April 28, 2003 | By: Laura Skillman

Farmers have gotten off to a much faster start this planting season than a year ago when wet conditions settled into the area delaying field work for several weeks.

Farmers are moving well ahead of last year’s pace with 44 percent of their corn acreage already in the ground compared to 28 percent a year ago and 11 percent above the average, according to the Kentucky Agricultural Statistics Service.

In far west Kentucky, most farmers with smaller acreages are finished and large operators are about 70 percent complete, estimated Cam Kenimer, Fulton County Extension agent for agriculture and natural resources.

That figure is about the same for grain producers in Barren County as well, said Gary Tilghman, University of Kentucky Cooperative Extension agent for agriculture and natural resources in Barren County.

“They’ve been plugging along in between showers,” he said.

Farmers in McLean County also have been dodging showers and aren’t as far along as those in southern and far west Kentucky.

“They had five good days, and they really rolled,” said Greg Henson, Extension agent for agriculture and natural resources in McLean County.

Equipment size today allows farmers to cover larger areas more quickly, he said. Henson estimated that about 25 percent of the corn is in the ground in his county.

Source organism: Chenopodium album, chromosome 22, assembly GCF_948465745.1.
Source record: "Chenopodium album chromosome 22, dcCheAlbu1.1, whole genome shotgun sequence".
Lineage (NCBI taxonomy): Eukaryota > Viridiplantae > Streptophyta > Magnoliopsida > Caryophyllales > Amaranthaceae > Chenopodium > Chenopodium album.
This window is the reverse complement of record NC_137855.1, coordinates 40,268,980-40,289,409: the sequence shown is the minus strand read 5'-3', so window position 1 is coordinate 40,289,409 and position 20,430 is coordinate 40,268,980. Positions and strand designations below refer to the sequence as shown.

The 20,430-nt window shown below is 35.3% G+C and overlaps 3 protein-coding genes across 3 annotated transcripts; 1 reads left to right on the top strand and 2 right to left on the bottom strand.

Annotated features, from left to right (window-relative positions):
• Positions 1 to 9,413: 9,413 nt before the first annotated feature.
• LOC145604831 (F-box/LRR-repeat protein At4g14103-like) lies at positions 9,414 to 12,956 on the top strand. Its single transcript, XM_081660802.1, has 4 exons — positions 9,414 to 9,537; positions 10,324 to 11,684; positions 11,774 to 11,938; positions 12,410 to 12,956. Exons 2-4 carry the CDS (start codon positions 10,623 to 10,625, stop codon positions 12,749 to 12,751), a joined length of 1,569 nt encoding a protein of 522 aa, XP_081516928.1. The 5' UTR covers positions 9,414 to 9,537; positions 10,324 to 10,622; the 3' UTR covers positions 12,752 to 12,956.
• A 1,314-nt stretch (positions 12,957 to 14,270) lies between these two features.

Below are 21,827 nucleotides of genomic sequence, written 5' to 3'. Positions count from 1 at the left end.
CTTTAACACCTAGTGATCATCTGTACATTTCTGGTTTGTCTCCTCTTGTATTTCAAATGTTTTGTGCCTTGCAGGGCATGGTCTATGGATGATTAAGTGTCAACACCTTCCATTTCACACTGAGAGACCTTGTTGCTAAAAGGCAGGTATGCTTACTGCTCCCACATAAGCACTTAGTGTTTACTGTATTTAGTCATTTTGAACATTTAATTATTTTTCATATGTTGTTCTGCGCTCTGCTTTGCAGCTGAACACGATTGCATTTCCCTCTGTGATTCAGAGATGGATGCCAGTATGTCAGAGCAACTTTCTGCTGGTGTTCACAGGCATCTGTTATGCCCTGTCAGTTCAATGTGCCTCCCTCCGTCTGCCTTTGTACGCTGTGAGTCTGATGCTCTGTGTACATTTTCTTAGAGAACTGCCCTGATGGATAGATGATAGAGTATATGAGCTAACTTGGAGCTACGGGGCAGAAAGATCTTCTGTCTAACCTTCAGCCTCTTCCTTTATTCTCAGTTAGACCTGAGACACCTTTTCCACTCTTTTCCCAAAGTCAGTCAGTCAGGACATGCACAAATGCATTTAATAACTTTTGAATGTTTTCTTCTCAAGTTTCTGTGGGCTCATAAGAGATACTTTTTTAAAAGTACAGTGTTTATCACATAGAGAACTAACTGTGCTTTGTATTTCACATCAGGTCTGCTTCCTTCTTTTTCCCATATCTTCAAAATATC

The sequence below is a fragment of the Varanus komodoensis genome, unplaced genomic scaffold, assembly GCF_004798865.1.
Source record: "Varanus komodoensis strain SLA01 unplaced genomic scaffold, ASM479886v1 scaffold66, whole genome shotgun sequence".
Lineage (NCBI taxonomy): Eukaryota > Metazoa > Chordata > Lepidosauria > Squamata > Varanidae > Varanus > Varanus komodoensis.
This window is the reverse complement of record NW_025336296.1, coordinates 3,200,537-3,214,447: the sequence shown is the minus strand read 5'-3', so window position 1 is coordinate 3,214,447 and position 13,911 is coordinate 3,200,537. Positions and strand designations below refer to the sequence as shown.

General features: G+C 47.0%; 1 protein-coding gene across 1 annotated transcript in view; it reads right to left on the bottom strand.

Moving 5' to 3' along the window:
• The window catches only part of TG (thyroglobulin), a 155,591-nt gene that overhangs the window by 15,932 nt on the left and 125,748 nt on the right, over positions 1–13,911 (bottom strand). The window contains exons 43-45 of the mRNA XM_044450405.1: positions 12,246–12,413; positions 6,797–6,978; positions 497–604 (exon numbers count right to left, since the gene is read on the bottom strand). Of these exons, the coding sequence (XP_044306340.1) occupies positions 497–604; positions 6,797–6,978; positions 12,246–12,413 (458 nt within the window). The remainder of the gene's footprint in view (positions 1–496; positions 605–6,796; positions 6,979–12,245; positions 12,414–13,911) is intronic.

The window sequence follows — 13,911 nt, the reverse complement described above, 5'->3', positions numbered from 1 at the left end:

Recent rains likely will get farmers out of the fields for several days but they will be anxious to get back to work as quickly as possible.

A timely spring planting means farmers have a better chance of receiving optimum yields, depending on how the remainder of the growing season plays out.

April 15 generally is considered the optimum planting date for corn in Kentucky. Historically, research has shown farmers can expect a one percent, per day yield loss for corn planted after May 10. So timeliness is key to a good start.

This year, Kentucky farmers are expected to plant an estimated 1.25 million acres of corn and 1.17 million acres of soybeans. Corn acreage will be the highest in three years and up 120,000 acres from last year, according to the Kentucky Agricultural Statistics Service. Soybeans will be down 9 percent or 120,000 acres from 2002 and equal to the 1995 crop.

Farmers seem to be moving toward more corn production and Henson said he expects those statistics will be similar in McLean County despite the higher cost this year for anhydrous ammonia, used as a nitrogen fertilizer.

Kenimer agreed that some of his farmers where growing more corn after corn despite the pitfalls that can cause in additional insect and disease pressure.